Pastors' Pages‎ > ‎

Be Filled with the Spirit

posted 29 Apr 2015, 01:22 by Bert Weenink

‘And be not drunk with wine, wherein is excess; but be filled with the Spirit….’

(Ephesians 5:18)

On Sunday 24th of May we will celebrate Pentecost, exactly 50 days after the resurrection of the Lord Jesus. The word Pentecost comes from the Greek pentecoste, meaning "fiftieth day".

Pentecost is also seen as the birthday of the church as on this day the apostle Peter preached his first sermon when 3,000 people came to faith and were added to the church.  From Acts 2 onwards the Holy Spirit plays a vital role in the growth of the church, in number as well as in depth.

It is sad that the ministry of the Spirit often causes division among believers and churches today. There are many references to His Person and ministry throughout the New Testament, but believers are often confused when they consider the meaning of terms such as baptism in the Spirit, being filled with the Spirit, being sealed with the Spirit, grieving the Spirit, etc. It goes far beyond this article to have an in-depth look at the Holy Spirit (join us in our Sunday evening services from the 31st of May if you want that!).

For now I would just like to look at the verse quoted at the beginning, telling us to be filled with the Spirit. What does this mean, being filled with the Spirit? One important principle whenever we consider a Bible verse is to study the text in its immediate and wider context. A lot of wild and wrong interpretations would be avoided if we would zealously adhere to that principle. I would like to answer three questions regarding the commandment ’Be filled with the Spirit’. 

1. Who is it for?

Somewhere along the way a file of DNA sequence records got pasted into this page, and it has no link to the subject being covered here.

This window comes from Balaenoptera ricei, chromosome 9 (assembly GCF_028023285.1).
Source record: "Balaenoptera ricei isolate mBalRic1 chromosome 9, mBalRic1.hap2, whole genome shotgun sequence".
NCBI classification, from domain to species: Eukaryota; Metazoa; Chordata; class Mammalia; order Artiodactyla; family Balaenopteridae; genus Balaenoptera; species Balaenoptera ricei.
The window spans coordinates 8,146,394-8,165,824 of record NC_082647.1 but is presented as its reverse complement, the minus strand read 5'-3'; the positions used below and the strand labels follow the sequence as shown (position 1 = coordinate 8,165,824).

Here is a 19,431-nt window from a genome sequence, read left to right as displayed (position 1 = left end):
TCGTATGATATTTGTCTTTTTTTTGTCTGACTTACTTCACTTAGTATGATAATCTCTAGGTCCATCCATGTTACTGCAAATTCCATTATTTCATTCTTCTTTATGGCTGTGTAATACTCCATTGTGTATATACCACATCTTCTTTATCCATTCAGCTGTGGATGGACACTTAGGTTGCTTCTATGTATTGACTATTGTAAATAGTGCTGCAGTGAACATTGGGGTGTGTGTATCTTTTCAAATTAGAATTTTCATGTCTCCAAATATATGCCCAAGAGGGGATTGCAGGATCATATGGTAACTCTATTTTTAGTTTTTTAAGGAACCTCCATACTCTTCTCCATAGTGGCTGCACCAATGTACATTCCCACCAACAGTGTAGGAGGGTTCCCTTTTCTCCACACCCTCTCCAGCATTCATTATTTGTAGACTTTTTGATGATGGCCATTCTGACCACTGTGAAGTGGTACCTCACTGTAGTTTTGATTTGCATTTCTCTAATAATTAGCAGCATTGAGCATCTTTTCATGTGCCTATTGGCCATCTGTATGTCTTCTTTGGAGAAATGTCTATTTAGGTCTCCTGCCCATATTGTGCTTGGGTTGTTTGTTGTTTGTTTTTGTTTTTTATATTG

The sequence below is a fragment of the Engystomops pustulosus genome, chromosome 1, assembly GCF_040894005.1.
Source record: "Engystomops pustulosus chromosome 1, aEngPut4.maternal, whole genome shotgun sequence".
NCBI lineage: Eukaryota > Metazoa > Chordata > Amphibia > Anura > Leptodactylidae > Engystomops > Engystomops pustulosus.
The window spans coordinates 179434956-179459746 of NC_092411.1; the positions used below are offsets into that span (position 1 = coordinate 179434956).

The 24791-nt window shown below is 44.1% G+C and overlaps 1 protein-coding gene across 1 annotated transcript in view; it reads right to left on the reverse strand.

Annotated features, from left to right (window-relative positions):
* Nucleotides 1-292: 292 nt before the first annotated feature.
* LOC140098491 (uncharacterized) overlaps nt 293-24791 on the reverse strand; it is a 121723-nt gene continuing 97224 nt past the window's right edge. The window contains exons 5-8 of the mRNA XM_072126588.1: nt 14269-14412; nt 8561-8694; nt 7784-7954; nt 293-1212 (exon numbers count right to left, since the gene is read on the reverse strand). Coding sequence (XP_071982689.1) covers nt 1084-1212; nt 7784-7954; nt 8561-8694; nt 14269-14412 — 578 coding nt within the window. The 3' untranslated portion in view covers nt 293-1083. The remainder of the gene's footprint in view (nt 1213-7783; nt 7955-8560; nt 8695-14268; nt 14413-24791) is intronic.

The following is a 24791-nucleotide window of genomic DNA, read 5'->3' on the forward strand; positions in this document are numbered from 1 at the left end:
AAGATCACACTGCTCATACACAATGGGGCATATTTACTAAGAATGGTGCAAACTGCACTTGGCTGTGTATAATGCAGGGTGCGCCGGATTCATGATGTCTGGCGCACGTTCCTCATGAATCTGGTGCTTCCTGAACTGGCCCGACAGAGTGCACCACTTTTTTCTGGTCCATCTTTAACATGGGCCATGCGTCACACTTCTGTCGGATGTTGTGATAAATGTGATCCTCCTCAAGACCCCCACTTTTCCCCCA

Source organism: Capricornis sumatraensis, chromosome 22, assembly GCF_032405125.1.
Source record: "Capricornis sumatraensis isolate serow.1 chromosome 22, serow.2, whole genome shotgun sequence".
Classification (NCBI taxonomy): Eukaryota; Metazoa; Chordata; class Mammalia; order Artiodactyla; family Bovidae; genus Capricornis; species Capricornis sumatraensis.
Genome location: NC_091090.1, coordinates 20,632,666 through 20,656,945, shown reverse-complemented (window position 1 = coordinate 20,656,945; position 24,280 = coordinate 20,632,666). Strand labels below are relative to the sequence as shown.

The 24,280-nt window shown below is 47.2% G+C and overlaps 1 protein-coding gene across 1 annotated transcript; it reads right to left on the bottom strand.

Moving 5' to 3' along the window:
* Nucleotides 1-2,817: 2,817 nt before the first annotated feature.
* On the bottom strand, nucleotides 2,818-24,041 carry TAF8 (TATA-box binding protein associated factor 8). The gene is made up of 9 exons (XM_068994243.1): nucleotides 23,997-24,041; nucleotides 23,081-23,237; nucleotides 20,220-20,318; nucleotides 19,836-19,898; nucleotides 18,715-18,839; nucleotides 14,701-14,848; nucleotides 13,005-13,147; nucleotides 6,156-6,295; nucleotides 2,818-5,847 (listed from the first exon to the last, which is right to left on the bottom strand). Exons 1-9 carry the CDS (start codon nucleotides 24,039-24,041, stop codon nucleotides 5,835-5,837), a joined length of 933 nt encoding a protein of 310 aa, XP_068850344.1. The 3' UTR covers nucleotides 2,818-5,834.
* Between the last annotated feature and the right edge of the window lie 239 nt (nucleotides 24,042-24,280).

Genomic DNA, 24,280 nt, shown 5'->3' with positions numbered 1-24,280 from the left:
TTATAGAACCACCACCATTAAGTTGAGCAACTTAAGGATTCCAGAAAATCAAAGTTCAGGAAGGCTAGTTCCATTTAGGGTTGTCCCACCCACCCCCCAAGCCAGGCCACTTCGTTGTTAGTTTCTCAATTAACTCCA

Paul wrote his letter ‘to the saints in Ephesus, the faithful in Christ Jesus, (Eph. 1:1), so this was clearly addressed to believers, those who were chosen, redeemed, forgiven and sealed with the Holy Spirit of promise. Being filled with the Spirit cannot, therefore, mean receiving the Spirit for the first time, or being promoted to a higher level of Christianity. This was written to those who were spiritually alive, saved by grace and God’s workmanship.

2. What does it mean?

Paul instructs the believers not to be drunk with wine, but, instead, to be filled with the Spirit. It is clear that Paul is thinking about the influence and control of the Holy Spirit. Those who are filled by the Spirit engage in spiritual activities, such as ‘speaking  to one another with psalms, hymns and spiritual songs. Sing and make music in your heart to the Lord’ . (5:19) It also means submitting ’to one another out of reverence for Christ. (5:21) The evidence of being filled with the Spirit can be seen in what happens between husbands and wives (5:22-33), children and parents (6:1-4), servants and masters. (6:5-9) It is obvious that being filled with the Spirit has an effect on very ordinary—down to earth—day to day situations.

3. How can we bring it about?

From reading the text it seems clear that the Spirit is willing to help us live the Christian life in the way just described, but He doesn’t do it against our will. The commandment to be filled is given to us, we need to give Him space, we need to allow Him to do this. His filling promotes our obedience, but, likewise, our obedience promotes His filling. To me, being filled with the Spirit is simply the opposite of what we read in 4:30, where we are told not to grieve the Holy Spirit of God. There are things to be avoided, and things to be done.

Be filled with the Spirit, it is not really an option, it is a commandment for us all. May God help us to submit to Him and to one another for Jesus’ sake.

Desiring to be spirit-filled with you,

Pastor Bert